The Columbia Association is a bit like TV's "Energizer Bunny." No matter how many obstacles are thrown in its path, it just seems to keep going and going and going.
This is a pattern that will be tested again as the Columbia Council, which directs the non-profit association, considers the organization's proposed $33.4 million budget for fiscal 1996. The association oversees recreation facilities and open space in Columbia. A panel of independent financial experts has warned the council about a host of potential problems should it proceed with the budget as proposed by the association's staff.
But with a little more than a week left before the council is scheduled to vote on next year's budget, there may be little time to reverse course. A similar situation developed last year, when the council approved a budget with no major changes after concluding that it had simply run out of time.
Thus, the Columbia Association manages to roll on despite a heightened level of concern about how it spends its collections from Columbia residents.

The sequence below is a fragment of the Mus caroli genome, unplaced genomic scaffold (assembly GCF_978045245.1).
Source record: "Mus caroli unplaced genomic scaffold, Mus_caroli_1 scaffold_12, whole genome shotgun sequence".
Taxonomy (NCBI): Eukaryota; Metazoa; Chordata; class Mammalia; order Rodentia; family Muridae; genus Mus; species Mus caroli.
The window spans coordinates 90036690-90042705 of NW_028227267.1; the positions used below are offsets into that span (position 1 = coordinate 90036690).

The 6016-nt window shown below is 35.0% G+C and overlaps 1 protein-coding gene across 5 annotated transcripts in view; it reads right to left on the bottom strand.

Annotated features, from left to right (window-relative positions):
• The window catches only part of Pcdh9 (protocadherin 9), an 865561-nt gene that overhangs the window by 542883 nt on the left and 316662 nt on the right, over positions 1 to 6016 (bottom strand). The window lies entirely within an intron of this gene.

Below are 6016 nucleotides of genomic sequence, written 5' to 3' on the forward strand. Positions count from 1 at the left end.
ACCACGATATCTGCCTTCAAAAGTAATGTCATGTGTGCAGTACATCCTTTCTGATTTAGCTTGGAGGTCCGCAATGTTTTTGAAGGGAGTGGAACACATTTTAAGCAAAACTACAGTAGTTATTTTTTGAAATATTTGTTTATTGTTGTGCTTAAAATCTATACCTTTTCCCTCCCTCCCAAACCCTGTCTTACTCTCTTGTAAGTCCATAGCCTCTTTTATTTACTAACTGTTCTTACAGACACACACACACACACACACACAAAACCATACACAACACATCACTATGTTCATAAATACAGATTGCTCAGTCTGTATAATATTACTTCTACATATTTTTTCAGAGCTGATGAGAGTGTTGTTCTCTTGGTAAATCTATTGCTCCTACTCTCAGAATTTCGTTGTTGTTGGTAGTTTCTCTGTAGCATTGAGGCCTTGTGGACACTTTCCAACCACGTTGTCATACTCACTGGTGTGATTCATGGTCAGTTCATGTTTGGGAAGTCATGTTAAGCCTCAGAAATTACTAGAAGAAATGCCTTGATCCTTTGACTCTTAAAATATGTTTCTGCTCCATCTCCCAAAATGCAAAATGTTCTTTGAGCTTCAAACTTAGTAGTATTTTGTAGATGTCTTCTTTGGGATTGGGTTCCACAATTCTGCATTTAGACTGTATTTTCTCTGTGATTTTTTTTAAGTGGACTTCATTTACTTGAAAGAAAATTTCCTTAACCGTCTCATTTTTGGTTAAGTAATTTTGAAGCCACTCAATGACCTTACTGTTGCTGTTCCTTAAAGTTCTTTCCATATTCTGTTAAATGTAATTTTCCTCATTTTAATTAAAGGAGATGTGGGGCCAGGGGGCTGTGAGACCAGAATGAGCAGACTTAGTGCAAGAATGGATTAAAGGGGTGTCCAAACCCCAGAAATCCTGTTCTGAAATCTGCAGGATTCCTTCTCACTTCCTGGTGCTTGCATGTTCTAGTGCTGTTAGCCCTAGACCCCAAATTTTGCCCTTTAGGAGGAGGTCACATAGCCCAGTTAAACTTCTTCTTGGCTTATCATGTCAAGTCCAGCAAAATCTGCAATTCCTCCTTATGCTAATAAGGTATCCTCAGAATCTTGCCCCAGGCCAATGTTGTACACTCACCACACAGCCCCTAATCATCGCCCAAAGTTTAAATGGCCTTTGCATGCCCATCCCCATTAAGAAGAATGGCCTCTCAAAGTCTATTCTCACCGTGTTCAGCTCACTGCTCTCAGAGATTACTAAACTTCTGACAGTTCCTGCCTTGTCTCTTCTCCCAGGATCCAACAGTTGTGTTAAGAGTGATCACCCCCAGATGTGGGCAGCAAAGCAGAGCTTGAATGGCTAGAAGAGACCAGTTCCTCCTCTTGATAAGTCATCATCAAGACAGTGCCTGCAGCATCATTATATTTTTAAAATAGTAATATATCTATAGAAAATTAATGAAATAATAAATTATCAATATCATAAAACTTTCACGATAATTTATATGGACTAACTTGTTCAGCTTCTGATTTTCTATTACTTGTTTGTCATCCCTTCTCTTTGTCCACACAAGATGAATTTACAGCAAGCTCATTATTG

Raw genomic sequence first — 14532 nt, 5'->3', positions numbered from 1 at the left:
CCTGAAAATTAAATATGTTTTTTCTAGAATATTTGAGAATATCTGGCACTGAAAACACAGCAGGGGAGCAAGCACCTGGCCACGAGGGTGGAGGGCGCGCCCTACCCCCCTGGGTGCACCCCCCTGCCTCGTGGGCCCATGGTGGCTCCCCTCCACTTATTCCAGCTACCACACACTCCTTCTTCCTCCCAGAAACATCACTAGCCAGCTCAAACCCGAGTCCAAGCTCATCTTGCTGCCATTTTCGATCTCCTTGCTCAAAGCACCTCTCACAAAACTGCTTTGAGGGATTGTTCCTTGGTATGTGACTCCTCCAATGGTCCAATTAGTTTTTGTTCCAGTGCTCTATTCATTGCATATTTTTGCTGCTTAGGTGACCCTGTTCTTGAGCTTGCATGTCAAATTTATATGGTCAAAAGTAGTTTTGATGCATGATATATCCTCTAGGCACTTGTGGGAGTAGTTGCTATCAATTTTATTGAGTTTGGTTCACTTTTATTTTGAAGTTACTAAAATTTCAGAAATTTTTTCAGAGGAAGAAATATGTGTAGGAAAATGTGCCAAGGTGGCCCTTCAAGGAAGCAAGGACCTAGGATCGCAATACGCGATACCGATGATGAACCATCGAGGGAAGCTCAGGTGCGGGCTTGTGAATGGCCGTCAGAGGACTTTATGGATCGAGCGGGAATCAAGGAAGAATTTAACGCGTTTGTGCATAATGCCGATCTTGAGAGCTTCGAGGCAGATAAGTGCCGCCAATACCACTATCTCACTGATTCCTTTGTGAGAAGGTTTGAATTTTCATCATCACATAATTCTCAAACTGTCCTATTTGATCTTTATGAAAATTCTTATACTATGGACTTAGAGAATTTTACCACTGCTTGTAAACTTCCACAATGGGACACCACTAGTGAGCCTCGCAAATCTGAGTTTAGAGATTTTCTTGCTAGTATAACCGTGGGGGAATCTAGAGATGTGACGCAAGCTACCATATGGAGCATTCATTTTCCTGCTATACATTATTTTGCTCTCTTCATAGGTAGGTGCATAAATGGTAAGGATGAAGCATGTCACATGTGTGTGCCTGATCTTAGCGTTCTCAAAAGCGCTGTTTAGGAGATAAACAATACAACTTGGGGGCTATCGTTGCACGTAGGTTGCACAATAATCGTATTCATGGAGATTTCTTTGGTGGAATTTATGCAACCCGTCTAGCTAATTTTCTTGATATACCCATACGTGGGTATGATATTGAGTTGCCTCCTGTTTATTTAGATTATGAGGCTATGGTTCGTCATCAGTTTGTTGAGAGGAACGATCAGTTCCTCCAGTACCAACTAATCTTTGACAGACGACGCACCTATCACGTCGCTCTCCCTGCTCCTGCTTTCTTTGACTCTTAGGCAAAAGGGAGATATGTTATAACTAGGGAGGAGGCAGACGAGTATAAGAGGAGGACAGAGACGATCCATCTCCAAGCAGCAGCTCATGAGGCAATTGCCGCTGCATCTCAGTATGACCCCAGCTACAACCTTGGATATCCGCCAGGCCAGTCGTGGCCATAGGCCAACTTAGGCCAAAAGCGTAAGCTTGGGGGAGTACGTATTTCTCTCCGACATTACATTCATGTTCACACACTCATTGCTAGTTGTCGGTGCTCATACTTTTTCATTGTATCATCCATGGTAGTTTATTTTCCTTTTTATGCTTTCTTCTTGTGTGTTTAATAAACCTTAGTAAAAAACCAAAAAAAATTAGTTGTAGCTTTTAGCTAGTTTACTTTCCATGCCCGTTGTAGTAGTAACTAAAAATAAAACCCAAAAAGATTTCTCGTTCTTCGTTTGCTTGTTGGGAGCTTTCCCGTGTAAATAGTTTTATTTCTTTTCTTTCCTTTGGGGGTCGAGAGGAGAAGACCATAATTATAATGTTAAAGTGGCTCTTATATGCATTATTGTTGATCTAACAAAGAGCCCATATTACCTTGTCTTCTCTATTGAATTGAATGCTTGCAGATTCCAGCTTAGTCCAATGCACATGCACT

The council's Financial Advisory Committee, made up of four outside consultants, raised a number of red flags about the budget. Among them were questions about a controversial proposal for the association to buy five acres of industrial land from the Rouse Co. for $1 million to convert it to a recreational vehicle storage park. In exchange for buying the land, the Rouse Co. would give the association the right to impose its annual levy on two properties, including the successful Snowden Square retail center.
The committee questioned whether enough demand existed for the RV park in Columbia, and recommended an appraisal of the Rouse property to determine whether the association was getting a good price. Those are valid -- in fact, necessary -- issues to raise. They ought to be addressed before the association is allowed to proceed with this deal.
The committee also recommended that the council establish a process to evaluate association programs to see if any should be eliminated, and set a policy for reducing the organization's $90 million debt. Whether the council ignores its own advisers or takes up the business of providing oversight to the association is yet to be seen. Certainly history suggests this rabbit doesn't slow easily.